Sticky: Doreen- The Clarinet Queen

New Orleans

Where can you go to catch a world class musical performance with plenty of room to dance? The 700 block of Royal Street is where it’s happening.  You’ve got Rouses’ (the old A&P) grocery, a regular stop for French Quarter visitors and locals alike. Across the street is Forever New Orleans, and Alex Beard recently opened an art gallery a few doors down on the corner of Royal and Pirates Alley (you can actually watch him paint in the window sometime, very cool).   Gallery 713, a local favorite, is opposite him.   But the crowd in the street is gathered around a group of local street musicians known to frequent this block.  They are here to see the Queen.
  
Doreen and her husband Lawrence Ketchens have been international ambassadors for New Orleans music and culture on radio and television around the world. While they are available for weddings and special events, Doreen and her band of jazz musicians have been bringing their brand of music to the Crescent City streets for twenty years or so.  A fixture on this stretch of Royal they will have even the most rhythm challenged tapping their feet and moving to the beat.

As Doreen says in one of her songs “I’m the Queen of the clarinet, been around the world ain’t heard better yet” and I say “Amen!”  The group has several CD’s available for purchase.  You can visit their website:  www.doreensjazz.com 

These show stealers will capture your hearts with just one stanza of their rendition of “Little Liza Jane” as they did mine.   It is obvious these amazing performers play for the absolute love of it because their heart and soul are in every note.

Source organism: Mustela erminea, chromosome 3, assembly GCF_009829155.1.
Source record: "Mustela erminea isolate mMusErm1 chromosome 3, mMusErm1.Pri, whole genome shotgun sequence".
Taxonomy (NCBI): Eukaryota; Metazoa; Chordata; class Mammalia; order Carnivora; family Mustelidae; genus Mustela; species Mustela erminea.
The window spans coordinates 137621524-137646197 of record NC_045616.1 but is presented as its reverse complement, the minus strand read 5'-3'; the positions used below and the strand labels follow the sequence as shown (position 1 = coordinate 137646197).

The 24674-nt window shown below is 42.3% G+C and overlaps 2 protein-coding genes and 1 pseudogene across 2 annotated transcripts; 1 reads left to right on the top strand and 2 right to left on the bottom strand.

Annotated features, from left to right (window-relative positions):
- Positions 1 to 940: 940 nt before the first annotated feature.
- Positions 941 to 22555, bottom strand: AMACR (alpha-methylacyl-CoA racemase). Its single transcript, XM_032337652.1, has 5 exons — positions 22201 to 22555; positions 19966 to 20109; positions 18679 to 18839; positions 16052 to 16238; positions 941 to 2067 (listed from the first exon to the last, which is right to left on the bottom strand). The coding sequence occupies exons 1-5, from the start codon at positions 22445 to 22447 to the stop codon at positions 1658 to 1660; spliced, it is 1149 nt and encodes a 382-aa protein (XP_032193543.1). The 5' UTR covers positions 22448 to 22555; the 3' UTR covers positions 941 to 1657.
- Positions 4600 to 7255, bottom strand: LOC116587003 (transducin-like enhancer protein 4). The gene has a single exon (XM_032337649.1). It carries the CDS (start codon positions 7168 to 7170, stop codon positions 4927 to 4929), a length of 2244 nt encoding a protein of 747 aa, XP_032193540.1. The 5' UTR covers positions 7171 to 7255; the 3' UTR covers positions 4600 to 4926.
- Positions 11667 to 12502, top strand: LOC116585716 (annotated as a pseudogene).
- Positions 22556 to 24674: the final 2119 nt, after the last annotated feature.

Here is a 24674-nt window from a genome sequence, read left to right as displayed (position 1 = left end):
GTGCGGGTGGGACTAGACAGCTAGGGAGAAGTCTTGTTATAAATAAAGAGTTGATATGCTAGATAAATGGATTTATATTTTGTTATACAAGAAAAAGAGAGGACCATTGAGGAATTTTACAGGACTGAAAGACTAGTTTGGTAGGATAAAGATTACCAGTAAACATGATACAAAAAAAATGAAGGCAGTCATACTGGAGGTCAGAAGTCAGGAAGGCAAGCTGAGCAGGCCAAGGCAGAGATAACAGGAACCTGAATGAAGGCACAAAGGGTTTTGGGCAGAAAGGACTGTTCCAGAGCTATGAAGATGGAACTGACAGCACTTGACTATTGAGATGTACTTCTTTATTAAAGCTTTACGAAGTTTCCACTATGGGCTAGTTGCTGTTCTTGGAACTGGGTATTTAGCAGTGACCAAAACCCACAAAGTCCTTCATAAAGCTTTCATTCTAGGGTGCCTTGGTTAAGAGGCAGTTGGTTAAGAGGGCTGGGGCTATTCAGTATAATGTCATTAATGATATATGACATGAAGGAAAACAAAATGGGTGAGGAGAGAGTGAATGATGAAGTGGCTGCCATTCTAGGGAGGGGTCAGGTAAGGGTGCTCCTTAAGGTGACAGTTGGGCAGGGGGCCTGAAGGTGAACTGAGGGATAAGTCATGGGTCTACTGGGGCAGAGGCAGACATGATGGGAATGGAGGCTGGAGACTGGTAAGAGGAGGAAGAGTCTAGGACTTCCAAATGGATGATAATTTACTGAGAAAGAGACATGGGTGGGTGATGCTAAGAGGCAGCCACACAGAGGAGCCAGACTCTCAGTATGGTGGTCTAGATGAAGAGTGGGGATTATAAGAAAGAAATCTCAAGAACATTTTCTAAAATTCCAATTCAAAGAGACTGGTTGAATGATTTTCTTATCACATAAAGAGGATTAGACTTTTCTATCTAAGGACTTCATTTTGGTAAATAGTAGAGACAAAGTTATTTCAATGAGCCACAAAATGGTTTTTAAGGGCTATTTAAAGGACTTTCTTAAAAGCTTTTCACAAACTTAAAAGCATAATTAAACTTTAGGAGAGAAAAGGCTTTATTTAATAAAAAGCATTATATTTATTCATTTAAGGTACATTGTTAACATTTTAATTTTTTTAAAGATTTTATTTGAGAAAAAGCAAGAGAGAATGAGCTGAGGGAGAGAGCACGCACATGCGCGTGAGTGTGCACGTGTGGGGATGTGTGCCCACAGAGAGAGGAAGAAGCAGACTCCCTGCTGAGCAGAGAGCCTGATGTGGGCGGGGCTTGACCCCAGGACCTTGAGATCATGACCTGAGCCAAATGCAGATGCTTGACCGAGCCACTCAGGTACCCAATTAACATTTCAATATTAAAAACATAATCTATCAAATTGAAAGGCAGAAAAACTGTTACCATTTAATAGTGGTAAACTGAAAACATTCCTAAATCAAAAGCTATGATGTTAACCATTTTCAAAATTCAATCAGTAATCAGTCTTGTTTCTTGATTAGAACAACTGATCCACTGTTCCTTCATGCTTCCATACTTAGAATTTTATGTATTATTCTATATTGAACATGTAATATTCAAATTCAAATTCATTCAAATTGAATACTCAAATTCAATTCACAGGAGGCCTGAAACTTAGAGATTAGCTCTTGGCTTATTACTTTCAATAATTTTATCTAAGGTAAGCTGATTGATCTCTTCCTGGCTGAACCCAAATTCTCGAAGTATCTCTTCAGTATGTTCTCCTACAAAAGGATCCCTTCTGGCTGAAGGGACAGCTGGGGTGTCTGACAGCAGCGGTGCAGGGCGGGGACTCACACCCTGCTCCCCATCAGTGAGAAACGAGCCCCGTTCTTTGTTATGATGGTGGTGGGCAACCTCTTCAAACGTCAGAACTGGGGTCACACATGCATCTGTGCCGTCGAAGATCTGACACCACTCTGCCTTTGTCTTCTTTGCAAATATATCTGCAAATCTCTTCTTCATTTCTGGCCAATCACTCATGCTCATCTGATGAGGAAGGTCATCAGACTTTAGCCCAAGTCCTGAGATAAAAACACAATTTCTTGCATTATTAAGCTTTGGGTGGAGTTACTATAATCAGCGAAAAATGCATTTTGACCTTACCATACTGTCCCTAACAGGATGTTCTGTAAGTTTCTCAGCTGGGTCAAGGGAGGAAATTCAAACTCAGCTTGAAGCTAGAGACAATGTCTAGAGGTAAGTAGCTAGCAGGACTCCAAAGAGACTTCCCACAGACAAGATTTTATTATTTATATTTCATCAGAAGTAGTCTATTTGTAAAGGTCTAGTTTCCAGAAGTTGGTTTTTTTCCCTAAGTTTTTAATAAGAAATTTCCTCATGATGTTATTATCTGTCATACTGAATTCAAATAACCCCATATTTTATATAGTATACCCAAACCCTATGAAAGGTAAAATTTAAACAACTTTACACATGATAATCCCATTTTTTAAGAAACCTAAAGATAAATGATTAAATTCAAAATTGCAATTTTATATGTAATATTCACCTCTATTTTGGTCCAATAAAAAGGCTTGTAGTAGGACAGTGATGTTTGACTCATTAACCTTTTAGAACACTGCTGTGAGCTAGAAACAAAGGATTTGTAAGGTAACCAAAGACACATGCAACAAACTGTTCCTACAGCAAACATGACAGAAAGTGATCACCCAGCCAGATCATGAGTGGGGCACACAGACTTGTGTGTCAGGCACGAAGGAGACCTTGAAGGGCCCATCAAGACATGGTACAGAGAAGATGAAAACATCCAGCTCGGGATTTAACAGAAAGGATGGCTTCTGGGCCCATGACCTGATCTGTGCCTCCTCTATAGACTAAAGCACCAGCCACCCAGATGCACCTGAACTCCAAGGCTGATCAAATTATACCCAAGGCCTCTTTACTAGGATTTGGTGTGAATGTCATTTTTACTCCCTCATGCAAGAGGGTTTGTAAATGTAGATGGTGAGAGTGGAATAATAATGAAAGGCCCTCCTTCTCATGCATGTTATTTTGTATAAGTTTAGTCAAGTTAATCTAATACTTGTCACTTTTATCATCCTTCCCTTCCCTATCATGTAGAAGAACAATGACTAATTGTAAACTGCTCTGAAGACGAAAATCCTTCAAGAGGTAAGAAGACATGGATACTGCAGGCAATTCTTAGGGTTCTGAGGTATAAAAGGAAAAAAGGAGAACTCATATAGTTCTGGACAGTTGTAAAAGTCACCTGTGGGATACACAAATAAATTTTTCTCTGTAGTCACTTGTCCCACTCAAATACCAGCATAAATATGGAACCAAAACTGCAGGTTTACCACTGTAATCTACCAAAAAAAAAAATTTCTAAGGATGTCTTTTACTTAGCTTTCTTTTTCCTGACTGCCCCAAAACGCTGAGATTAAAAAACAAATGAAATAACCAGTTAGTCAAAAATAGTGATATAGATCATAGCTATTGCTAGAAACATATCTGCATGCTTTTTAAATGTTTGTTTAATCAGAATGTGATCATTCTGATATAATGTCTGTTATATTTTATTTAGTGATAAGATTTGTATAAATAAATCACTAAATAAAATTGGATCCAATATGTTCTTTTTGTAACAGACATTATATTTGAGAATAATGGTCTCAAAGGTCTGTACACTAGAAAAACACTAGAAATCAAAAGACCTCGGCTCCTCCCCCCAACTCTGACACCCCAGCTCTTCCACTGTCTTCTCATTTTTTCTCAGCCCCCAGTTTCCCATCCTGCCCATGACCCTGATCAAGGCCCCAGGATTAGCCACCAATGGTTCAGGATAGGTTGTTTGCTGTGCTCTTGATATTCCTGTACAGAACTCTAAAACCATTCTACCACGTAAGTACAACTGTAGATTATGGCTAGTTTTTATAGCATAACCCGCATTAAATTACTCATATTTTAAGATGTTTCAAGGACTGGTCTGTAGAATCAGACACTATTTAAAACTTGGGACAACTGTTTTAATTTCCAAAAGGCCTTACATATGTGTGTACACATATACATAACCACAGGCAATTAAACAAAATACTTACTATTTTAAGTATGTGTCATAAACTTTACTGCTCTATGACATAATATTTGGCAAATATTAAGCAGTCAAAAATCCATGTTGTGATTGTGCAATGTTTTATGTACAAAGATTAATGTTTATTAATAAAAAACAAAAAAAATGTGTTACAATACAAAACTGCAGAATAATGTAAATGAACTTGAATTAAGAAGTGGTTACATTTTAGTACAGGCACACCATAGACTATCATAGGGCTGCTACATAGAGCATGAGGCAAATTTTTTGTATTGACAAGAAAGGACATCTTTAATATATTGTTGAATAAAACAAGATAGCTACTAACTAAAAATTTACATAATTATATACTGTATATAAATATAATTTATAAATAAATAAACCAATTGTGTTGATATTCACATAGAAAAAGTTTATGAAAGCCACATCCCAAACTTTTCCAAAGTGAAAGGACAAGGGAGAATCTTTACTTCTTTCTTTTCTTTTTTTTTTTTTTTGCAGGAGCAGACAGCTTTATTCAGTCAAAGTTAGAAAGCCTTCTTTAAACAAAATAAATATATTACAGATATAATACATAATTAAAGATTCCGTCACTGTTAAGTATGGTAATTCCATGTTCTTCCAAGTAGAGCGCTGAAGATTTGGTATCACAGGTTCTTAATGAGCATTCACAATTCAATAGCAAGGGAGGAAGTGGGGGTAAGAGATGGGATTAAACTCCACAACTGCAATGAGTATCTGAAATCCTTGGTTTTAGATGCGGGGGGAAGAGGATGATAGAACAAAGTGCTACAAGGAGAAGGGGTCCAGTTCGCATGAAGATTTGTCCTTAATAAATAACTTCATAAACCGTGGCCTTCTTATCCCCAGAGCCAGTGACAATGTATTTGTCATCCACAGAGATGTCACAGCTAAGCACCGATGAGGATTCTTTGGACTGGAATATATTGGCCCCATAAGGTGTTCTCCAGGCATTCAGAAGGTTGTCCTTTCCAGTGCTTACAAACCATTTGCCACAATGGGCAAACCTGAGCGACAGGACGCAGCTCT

Stop by and hang out with Doreen, Lawrence and the crew next time you find yourself on Royal Street.   Hey y’all, don’t forget to leave a little something in the bucket! 

By Sharon Denise Talbot

New Orleans

4 thoughts on “Sticky: Doreen- The Clarinet Queen

  1. Cash

    As an example, the image on the page that reports Dr. 2nd , the book will spur the moral development of kids in the 6-to-8-years age class. King’s ‘big words’ make a contribution to the formation of a child’s taste for glorious, creative literature.

  2. tomponder

    King’s life and work awaken ( e.g, rights, liberty, justice, equality, and so on. ) can be rather abstract for kids, Martin’s Huge Words portrays them in an accessible way. His intense eyes appear to call us to resume his work. Due to its simplicity, the book provides a good opportunity for adults to discuss the events and themes of the period with babies.

  3. Ronnie David

    For instance, the book opens with the following line : ‘Everywhere in Martin’s hometown he saw signs, WHITE ONLY.’ The line is accompanied by an image of young Martin standing with his ma next to 2 water fountains–one marked ‘White Only.’ This accessible concrete portrayal brings into focus the problem Dr. Third, Martin’s Enormous Words provides an instance of belief in action. King’s words, as quoted on p.

    Ultimately , the book is terribly creative.

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